Feeds

Praying for meltdown: The media and the nukes

Science and the public lose out with TV's Hollywood disaster film obsession

Top 5 reasons to deploy VMware with Tegile

First it assumes nature is a person. It then assumes this person is a) making moral judgments about humanity, and b) has decided humanity has fallen short of these moral standards is in some way, and is really angry about it, and c) is handing out arbitrary punishment. Strangely, the kind of people who trot out this metaphor are often well educated, and think of themselves as superior rational beings to religious people. At dinner parties many can be found mocking "sky gods" or "flying spaghetti monsters". But give them a natural catastrophe and they'll instantly conjure up their own Vengeful Overlord to throw back at human scientific progress. One who, uncannily, shares the same political prejudices that they do!

Nuclear energy remains an incredible scientific breakthrough for humanity, one of the greatest, and it can be used to blow ourselves up, or provide huge benefits, taking billions out of discomfort and need. No Gods are needed to be invoked or implied here.

Implicit in the media coverage of nuclear risks is the idea that anything mankind does harms nature's "equilibrium". As Adam Curtis explains in his new series, this is a false notion - ecosystems aren't in balance, but constantly renewing themselves. The idea that nature is in some kind of "harmony", and would go about its business if only it wasn't for those pesky humans is a medieval, superstitious view of the world that was popular at a time when Pagans had a monopoly on sky magic, and life expectancy was 40. After the tsunami surrounded Fukushima, News TV stopped short of sacrificing a goat – or a child – on our behalf, but perhaps it's only a matter of time.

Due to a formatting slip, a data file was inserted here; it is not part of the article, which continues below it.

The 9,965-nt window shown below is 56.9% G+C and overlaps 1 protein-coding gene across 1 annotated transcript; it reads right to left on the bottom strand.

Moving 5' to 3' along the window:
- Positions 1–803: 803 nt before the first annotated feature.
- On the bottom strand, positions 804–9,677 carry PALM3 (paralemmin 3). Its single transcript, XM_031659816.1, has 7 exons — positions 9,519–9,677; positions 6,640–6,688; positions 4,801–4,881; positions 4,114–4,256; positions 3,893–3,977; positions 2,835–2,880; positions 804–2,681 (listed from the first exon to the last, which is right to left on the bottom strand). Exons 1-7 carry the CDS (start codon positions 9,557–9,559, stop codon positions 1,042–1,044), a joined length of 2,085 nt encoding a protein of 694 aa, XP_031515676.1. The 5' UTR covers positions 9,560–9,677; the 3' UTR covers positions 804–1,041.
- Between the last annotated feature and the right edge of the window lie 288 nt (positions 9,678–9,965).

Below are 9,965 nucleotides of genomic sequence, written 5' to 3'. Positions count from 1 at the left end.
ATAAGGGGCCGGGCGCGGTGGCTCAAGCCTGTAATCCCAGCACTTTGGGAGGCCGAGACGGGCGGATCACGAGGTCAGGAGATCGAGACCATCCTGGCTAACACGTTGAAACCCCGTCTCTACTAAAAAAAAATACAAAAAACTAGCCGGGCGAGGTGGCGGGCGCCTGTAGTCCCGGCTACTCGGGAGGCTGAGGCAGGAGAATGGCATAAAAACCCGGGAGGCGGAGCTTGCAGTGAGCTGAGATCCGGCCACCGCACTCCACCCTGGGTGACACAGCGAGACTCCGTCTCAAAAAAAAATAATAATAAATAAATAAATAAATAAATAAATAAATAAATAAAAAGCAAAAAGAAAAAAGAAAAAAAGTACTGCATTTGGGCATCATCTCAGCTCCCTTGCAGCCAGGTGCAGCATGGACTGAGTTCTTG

A different choice of talking heads early on would have produced a quite different, and much more interesting picture of events. We might have learned that cancer rates among nuclear workers are lower than those of employees in finance or retail. (Let's close all the shops!) Or that the nuclear workers have suffered seven fatalities in the last decade, while wind farms have caused 44 deaths (Let's ban windmills!).

A calm, technically informed expert without an axe to grind (they do exist) might have explained that modern reactors, such as thorium salt or pebble bed designs, can be operated by a drunken idiot – although we'd prefer them not to be drunk, or an idiot, obviously. Instead we heard from a Green who wondered why the reactor hadn't been built "above tsunami level". A reactor with a fragile floor that couldn't be cooled by seawater? And the reason we don't today enjoy cheap electricity from these even safer reactors?

I'm with Stupid

You can reasonably argue that the mass media has always been incredibly stupid – and loves scientific doomsday myths, economic collapse and immigration panics. There was probably a brief period when it approached scientific subjects rationally and optimistically, and reported them faithfully. But I see the biggest consequences of Fukushima as a problem for the broadcasters here, as the mythological approach shows diminishing returns.